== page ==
U.S. CitiesCity-Data Forum Index
Go Back   City-Data Forum > U.S. Forums > General U.S. > City vs. City
 [Register]
Please register to participate in our discussions with 2 million other members - it's free and quick! Some forums can only be seen by registered members. After you create your account, you'll be able to customize options and access all our 15,000 new posts/day with fewer ads.
View detailed profile (Advanced) or search
site with Google Custom Search

Search Forums  (Advanced)
View Poll Results: Which CSA feels larger?
Chicagoland 136 81.44%
DC/Baltimore 24 14.37%
They feel equal 7 4.19%
Voters: 167. You may not vote on this poll

 
 
Old 07-22-2015, 09:55 PM
 
Location: California x North Carolina (soon)...
3,322 posts, read 2,243,861 times
Reputation: 3667

Advertisements

Quote:
Originally Posted by pnwguy2 View Post
This thread is becoming somewhat factual, finally.

Chicago is Chicago.

Baltimore and DC are combined to become nothing close to Chicago, and I don't care the CSA population is greater in WA/BAL. You can't penalize Chicago for not having another big city near it.
Having never been to Chicago, I'd assume it feels larger for the obvious reasons, and I agree that DC and Baltimore don't "feel" like one region; if you are from or familiar with the area, you can notice the change from one metro to the next. All that said, I'm not sure that they shouldn't just be considered one massive MSA, because I also agree that the two areas blend into each other and on a large scale, share much of the same events, entertainment and cultural offerings. Screw that, though:

The real thing that needs to be debated is how Washington and San Francisco are closing the gap on Chicago (and Los Angeles). It's undeniable that Chi/LA are closer to the next tier of cities (which in my opinion is only DC and SF) than they are to NY. I agree that it almost seems as if Chicago has already peaked as a city. Washington has been undergoing a renaissance over the last decade that shows no signs of slowing, and in most categories, can already fight toe to toe with Chicago (education; gdp is smaller but it is a smaller city; the economy is stronger because there's more money in DC per capita; arts---fine, visual, performing, music; quality of life in terms of gentrification and amenities; this list can go on and on). So where does Chicago have a clear advantage over DC? On what metrics?

So size differences notwithstanding, if DC is potentially on bumping Chicago in the next quarter century (very possibly sooner than that), if DC can fight Chi by itself, then a comparison of DC AND Baltimore versus Chicago, like in this thread, should be a no brainier that Washington-Baltimore are the stronger region. I do think that Chicago (and LA) are still firmly the number 2 & 3 cities in the nation, in any order, but Frisco and DC are playing catch up in a huge way and deserve more credit than they receive on this board. Chicago and LA are not so stable or so far ahead that we can assumedly project they'll keep that Second/Third City status forever, or even in the next 25 years...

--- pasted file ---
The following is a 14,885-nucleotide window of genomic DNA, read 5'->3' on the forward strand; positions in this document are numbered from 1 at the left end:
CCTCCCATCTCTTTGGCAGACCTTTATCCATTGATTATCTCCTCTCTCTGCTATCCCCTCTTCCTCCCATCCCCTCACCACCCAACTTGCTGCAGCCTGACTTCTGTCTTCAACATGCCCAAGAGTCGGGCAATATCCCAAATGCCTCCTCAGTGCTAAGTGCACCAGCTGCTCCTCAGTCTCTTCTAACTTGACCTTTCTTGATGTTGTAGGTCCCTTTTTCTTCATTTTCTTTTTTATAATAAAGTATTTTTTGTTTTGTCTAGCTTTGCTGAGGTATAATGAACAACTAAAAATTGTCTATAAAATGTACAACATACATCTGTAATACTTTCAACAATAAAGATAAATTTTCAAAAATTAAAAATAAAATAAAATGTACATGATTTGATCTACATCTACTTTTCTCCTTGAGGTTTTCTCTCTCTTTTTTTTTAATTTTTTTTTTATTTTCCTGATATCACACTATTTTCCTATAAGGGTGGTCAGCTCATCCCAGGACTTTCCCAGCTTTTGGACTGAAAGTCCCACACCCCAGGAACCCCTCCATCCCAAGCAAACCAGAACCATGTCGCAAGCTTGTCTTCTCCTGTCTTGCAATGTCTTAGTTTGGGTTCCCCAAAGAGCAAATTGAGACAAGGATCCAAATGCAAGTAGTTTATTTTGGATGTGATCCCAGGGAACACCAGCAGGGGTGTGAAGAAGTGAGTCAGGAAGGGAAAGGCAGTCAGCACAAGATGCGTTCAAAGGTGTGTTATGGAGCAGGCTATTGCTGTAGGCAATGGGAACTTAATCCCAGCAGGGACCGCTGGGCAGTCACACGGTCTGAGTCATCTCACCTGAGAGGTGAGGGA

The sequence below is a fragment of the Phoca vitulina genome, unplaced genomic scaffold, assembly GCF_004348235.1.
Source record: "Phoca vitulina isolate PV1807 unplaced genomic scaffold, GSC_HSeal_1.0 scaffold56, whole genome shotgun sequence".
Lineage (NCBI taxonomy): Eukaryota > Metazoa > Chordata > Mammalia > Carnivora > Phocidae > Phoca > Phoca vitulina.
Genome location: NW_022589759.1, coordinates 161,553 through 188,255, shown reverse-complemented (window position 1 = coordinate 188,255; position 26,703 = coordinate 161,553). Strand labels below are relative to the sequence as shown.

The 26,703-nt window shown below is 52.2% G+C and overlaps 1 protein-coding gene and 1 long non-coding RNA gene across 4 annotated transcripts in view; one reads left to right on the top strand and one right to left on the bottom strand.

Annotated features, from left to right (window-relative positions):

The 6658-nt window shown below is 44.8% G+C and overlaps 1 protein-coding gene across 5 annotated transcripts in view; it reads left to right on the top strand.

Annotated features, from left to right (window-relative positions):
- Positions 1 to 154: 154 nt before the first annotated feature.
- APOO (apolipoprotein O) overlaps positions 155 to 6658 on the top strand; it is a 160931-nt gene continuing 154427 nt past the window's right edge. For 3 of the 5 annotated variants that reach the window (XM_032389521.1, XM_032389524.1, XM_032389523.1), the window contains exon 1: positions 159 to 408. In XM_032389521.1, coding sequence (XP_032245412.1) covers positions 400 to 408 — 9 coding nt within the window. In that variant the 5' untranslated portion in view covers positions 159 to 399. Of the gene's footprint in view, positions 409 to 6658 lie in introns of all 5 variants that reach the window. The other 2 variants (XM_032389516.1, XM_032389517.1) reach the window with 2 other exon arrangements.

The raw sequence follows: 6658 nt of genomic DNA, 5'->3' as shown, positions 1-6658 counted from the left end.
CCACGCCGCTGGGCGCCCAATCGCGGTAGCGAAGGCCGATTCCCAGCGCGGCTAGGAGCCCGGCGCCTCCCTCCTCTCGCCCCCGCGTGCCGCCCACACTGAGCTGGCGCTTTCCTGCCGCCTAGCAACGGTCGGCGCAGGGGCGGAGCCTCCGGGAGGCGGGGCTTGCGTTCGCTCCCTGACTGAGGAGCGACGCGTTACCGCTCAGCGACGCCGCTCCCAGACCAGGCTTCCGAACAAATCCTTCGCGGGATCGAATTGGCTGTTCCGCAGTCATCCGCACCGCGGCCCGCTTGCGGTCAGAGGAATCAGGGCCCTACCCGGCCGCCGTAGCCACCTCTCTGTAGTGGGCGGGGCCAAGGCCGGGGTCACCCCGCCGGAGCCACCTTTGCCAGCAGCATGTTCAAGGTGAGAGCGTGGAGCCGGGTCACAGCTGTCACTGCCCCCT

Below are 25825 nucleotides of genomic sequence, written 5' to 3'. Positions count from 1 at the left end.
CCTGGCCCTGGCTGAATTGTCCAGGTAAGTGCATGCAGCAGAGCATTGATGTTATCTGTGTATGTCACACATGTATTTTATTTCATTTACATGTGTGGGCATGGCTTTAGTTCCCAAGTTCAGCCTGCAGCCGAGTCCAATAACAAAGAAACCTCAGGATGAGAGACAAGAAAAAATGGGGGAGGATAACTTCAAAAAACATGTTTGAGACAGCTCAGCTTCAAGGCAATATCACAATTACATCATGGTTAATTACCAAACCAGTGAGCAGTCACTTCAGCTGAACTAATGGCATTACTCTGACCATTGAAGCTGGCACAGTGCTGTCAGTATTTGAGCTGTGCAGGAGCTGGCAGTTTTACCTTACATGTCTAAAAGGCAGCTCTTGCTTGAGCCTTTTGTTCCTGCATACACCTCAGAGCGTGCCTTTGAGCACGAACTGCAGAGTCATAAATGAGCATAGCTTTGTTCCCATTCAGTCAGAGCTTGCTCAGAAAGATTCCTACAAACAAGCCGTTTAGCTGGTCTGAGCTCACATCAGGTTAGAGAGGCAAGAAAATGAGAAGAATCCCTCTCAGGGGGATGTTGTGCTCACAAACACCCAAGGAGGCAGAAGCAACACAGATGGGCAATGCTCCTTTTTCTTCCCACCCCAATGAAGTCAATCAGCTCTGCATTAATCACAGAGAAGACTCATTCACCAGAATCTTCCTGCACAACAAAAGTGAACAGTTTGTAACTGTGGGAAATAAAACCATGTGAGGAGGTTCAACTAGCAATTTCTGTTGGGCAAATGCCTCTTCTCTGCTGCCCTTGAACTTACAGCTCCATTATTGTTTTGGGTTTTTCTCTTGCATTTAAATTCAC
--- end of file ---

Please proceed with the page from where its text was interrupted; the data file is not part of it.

Last edited by murksiderock; 07-22-2015 at 10:23 PM..
Quick reply to this message

 
Old 07-22-2015, 11:12 PM
 
Location: Washington State desert
4,692 posts, read 2,926,062 times
Reputation: 3257
Agreed. However, how one defines a metro is important here. Wa/Baltimore is not a real good representation of a metro area. Even SF is a stretch as the the major cities really are just SF/Oakland, with San Jose 45 miles to the south.

How we define these areas is at the core. I'm not sure how the census works when it comes to this.

You can define the SF Bay area by many ways, and some will provide a larger number than others. However, the MSA is about 4.5 million, but when you include San Jose, and a CSA definition it suddenly becomes 8 million or more.

Last edited by pnwguy2; 07-22-2015 at 11:23 PM..
Quick reply to this message
 
Old 07-23-2015, 12:17 AM
 
8,440 posts, read 10,717,209 times
Reputation: 6201
Quote:
Originally Posted by pnwguy2 View Post
Agreed. However, how one defines a metro is important here. Wa/Baltimore is not a real good representation of a metro area. Even SF is a stretch as the the major cities really are just SF/Oakland, with San Jose 45 miles to the south.

How we define these areas is at the core. I'm not sure how the census works when it comes to this.

You can define the SF Bay area by many ways, and some will provide a larger number than others. However, the MSA is about 4.5 million, but when you include San Jose, and a CSA definition it suddenly becomes 8 million or more.
I agree too. The Bay Area, or SF, is always a good example about the numbers differences between CSAs and MSAs.